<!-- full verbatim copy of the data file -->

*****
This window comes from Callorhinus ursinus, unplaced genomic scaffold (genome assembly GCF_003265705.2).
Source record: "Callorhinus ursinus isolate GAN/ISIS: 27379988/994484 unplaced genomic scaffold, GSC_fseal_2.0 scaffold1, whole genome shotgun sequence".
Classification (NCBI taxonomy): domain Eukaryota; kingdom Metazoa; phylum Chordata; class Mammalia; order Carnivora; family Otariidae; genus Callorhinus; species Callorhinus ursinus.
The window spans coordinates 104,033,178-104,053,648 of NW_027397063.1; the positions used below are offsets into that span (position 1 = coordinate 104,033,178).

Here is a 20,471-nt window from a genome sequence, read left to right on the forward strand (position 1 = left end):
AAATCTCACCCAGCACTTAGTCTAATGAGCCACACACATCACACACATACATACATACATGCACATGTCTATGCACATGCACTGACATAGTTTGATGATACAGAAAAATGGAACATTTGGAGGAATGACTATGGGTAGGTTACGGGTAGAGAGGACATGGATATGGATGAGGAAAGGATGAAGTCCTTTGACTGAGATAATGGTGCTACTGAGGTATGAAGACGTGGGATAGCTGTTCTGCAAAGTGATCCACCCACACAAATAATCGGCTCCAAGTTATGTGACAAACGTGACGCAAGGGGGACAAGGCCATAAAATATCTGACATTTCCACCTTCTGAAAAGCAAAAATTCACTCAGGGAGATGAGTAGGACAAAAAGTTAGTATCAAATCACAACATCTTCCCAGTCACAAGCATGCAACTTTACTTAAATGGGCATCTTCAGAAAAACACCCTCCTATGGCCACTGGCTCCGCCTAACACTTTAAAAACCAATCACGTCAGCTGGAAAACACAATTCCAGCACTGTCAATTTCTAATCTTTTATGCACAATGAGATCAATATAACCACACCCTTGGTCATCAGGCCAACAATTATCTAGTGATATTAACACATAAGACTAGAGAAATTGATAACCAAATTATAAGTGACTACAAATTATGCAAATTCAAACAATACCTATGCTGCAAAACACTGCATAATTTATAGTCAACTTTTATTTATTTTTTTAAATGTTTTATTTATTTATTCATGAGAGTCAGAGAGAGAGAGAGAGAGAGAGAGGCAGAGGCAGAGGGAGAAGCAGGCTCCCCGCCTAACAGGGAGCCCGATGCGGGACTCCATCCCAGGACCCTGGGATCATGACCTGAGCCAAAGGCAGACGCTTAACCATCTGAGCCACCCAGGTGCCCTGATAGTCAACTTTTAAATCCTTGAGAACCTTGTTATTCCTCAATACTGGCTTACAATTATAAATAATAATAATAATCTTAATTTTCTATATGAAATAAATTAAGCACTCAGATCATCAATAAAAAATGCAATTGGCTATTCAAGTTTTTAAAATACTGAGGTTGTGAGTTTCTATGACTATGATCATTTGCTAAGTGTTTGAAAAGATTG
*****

This window comes from Callorhinus ursinus, unplaced genomic scaffold (genome assembly GCF_003265705.2).
Source record: "Callorhinus ursinus isolate GAN/ISIS: 27379988/994484 unplaced genomic scaffold, GSC_fseal_2.0 scaffold1, whole genome shotgun sequence".
Classification (NCBI taxonomy): domain Eukaryota; kingdom Metazoa; phylum Chordata; class Mammalia; order Carnivora; family Otariidae; genus Callorhinus; species Callorhinus ursinus.
The window spans coordinates 104,033,178-104,053,648 of NW_027397063.1; the positions used below are offsets into that span (position 1 = coordinate 104,033,178).

Here is a 20,471-nt window from a genome sequence, read left to right on the forward strand (position 1 = left end):
AAATCTCACCCAGCACTTAGTCTAATGAGCCACACACATCACACACATACATACATACATGCACATGTCTATGCACATGCACTGACATAGTTTGATGATACAGAAAAATGGAACATTTGGAGGAATGACTATGGGTAGGTTACGGGTAGAGAGGACATGGATATGGATGAGGAAAGGATGAAGTCCTTTGACTGAGATAATGGTGCTACTGAGGTATGAAGACGTGGGATAGCTGTTCTGCAAAGTGATCCACCCACACAAATAATCGGCTCCAAGTTATGTGACAAACGTGACGCAAGGGGGACAAGGCCATAAAATATCTGACATTTCCACCTTCTGAAAAGCAAAAATTCACTCAGGGAGATGAGTAGGACAAAAAGTTAGTATCAAATCACAACATCTTCCCAGTCACAAGCATGCAACTTTACTTAAATGGGCATCTTCAGAAAAACACCCTCCTATGGCCACTGGCTCCGCCTAACACTTTAAAAACCAATCACGTCAGCTGGAAAACACAATTCCAGCACTGTCAATTTCTAATCTTTTATGCACAATGAGATCAATATAACCACACCCTTGGTCATCAGGCCAACAATTATCTAGTGATATTAACACATAAGACTAGAGAAATTGATAACCAAATTATAAGTGACTACAAATTATGCAAATTCAAACAATACCTATGCTGCAAAACACTGCATAATTTATAGTCAACTTTTATTTATTTTTTTAAATGTTTTATTTATTTATTCATGAGAGTCAGAGAGAGAGAGAGAGAGAGAGAGGCAGAGGCAGAGGGAGAAGCAGGCTCCCCGCCTAACAGGGAGCCCGATGCGGGACTCCATCCCAGGACCCTGGGATCATGACCTGAGCCAAAGGCAGACGCTTAACCATCTGAGCCACCCAGGTGCCCTGATAGTCAACTTTTAAATCCTTGAGAACCTTGTTATTCCTCAATACTGGCTTACAATTATAAATAATAATAATAATCTTAATTTTCTATATGAAATAAATTAAGCACTCAGATCATCAATAAAAAATGCAATTGGCTATTCAAGTTTTTAAAATACTGAGGTTGTGAGTTTCTATGACTATGATCATTTGCTAAGTGTTTGAAAAGATTG